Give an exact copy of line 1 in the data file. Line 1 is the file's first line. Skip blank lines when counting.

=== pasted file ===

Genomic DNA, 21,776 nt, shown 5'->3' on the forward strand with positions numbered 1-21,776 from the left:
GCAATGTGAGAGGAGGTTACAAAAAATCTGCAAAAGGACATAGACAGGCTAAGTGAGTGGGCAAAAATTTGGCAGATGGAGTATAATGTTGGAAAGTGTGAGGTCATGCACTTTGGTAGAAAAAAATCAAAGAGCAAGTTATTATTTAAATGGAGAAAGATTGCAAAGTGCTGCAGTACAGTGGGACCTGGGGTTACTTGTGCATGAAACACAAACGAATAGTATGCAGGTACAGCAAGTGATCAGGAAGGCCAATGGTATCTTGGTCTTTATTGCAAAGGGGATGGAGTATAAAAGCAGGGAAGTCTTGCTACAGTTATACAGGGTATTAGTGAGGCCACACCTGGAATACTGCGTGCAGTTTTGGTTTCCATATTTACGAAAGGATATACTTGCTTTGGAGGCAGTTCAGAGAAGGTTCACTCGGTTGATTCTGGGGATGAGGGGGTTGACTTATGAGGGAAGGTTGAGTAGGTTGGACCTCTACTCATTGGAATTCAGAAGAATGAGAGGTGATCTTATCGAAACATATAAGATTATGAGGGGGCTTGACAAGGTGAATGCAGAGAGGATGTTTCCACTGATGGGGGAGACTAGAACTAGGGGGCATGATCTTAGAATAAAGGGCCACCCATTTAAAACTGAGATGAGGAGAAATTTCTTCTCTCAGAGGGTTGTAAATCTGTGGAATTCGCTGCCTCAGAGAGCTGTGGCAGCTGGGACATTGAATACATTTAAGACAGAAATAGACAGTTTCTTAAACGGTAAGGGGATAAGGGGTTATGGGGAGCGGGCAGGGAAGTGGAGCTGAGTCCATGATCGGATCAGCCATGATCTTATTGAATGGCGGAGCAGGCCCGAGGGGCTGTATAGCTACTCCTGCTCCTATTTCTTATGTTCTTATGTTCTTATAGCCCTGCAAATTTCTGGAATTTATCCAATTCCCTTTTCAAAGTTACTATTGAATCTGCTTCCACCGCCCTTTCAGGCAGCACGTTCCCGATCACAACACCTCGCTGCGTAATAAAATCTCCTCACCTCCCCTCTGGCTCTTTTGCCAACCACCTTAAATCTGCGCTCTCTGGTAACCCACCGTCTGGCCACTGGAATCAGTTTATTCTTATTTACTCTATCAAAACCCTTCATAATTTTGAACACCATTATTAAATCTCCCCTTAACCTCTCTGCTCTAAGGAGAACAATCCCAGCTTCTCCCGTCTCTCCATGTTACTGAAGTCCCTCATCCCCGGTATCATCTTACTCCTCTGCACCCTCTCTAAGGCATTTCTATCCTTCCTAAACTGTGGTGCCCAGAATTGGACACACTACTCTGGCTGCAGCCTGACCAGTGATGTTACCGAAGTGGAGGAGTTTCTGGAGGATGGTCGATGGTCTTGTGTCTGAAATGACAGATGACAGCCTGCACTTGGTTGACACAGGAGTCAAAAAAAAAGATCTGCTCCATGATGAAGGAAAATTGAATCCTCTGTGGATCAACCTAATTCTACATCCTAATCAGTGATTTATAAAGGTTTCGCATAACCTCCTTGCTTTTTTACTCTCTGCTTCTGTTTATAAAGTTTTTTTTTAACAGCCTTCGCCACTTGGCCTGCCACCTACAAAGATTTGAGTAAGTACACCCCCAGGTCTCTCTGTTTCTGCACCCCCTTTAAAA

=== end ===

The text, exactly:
Genomic DNA, 21,776 nt, shown 5'->3' on the forward strand with positions numbered 1-21,776 from the left: